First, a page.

“You are the detectives?” she asked.
Her English was careful, her expression skeptical. Why do people still think detectives have to look like Joe Friday?
“Right,” Bailey said, keeping it short. We’d explain exactly who was what to someone who cared.
The housekeeper nodded and motioned us inside.
Ordinarily you’d call it a foyer, but this? This was a lobby. The ceiling was easily thirty feet high, and the floor was a wide, circular expanse of cream-colored marble dotted with terra-cotta-colored diamonds. A gleaming teak elephant stood to the right of the door, its mouth open and waiting for umbrellas. A circular staircase on my left led to the second floor, where an open hallway branched off to the north and south, no doubt leading to the separate wings I’d noticed outside. On my right was a thickly carpeted and heavily draped drawing room. Just beyond that was an open, formal living room with French doors and windows that offered a view of the park the Densmores called the backyard. As the housekeeper led us toward the living room, I could see an outdoor kitchen; plush, brick-colored patio furniture; a huge swimming pool with a waterfall; and rolling grounds punctuated by jacaranda trees, bronze statuary, and hundreds of bushes that were obediently flowering in multicolored hues, although it was the dead of winter.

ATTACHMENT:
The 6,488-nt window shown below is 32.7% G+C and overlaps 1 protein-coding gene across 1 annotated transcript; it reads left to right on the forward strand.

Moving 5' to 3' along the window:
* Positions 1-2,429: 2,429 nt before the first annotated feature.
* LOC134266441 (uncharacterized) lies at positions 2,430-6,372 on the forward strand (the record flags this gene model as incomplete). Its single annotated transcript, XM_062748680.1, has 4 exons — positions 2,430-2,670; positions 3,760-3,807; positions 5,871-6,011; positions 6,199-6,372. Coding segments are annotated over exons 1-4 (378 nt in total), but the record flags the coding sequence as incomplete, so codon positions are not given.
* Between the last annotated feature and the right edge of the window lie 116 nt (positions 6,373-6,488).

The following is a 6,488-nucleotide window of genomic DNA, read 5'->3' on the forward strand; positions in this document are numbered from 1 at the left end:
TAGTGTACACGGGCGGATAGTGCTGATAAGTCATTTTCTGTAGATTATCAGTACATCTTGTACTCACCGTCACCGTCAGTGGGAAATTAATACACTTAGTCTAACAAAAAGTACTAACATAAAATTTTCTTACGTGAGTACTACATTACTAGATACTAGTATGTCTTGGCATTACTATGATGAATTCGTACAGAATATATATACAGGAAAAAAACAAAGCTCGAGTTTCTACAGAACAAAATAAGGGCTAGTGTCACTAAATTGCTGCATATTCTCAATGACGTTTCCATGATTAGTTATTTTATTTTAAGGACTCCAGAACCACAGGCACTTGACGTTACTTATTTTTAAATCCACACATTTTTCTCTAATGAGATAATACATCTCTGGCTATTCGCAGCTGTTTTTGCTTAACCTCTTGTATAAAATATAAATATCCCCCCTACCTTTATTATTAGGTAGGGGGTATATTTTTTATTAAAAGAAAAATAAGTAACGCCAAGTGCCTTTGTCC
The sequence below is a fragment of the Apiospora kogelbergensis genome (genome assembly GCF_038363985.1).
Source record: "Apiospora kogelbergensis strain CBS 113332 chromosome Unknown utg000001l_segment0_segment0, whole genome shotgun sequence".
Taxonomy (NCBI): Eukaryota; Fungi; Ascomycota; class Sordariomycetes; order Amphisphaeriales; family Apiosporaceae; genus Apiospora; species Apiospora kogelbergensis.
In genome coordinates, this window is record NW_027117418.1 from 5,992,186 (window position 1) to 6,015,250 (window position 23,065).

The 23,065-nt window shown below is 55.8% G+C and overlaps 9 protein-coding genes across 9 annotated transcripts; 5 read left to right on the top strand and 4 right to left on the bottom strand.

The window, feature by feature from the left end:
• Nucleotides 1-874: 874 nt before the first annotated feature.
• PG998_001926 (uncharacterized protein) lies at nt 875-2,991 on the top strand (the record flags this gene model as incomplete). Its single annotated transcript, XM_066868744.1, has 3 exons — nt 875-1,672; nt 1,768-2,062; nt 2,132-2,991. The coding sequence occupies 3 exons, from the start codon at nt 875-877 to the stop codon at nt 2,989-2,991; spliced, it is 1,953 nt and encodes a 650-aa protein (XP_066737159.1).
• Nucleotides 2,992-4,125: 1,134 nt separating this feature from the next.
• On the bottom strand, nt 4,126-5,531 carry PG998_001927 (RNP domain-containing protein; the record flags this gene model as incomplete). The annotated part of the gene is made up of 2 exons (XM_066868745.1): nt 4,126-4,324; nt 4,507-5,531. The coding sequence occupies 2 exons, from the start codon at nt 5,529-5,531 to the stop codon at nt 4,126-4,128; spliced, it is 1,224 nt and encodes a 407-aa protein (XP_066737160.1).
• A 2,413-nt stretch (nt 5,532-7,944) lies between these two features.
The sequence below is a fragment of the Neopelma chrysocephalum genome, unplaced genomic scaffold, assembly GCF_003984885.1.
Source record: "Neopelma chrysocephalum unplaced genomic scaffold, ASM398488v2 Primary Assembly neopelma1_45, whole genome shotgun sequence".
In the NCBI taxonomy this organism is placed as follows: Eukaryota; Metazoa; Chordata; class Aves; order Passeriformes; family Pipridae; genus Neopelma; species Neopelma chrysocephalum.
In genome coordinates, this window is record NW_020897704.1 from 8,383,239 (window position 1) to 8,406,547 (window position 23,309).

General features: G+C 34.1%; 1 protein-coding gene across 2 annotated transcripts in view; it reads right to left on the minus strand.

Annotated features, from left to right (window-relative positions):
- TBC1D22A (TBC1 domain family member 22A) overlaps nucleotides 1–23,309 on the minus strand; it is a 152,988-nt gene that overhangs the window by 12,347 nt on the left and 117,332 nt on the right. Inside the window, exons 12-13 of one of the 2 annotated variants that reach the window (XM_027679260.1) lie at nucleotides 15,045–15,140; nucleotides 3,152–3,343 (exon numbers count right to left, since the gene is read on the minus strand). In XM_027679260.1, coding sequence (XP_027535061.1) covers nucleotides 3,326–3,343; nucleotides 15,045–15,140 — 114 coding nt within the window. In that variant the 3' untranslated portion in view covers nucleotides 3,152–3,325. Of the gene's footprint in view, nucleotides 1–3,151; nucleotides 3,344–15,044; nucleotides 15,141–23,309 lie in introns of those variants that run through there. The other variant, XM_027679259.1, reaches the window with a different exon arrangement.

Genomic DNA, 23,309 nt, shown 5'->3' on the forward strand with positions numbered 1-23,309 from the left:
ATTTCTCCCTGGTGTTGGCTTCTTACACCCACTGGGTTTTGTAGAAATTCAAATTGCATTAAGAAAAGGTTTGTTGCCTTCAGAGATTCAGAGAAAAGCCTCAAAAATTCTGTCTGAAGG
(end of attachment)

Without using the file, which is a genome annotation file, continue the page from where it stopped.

A perfectly groomed, rigorously fit-looking man stood up and extended his hand. A little taller than six feet, he had sharp features, precisely combed hair, and a piercing dark gaze.
“Dr. Frank Densmore,” he said.
There was a slight challenge to the way he said it. I was in just the mood to meet that challenge.
“Deputy District Attorney Rachel Knight,” I replied, giving his hand an extra-firm shake. “I’m the DA who’s been assigned to the case.” He gave my hand one and a half pumps, then dropped it. Done with me.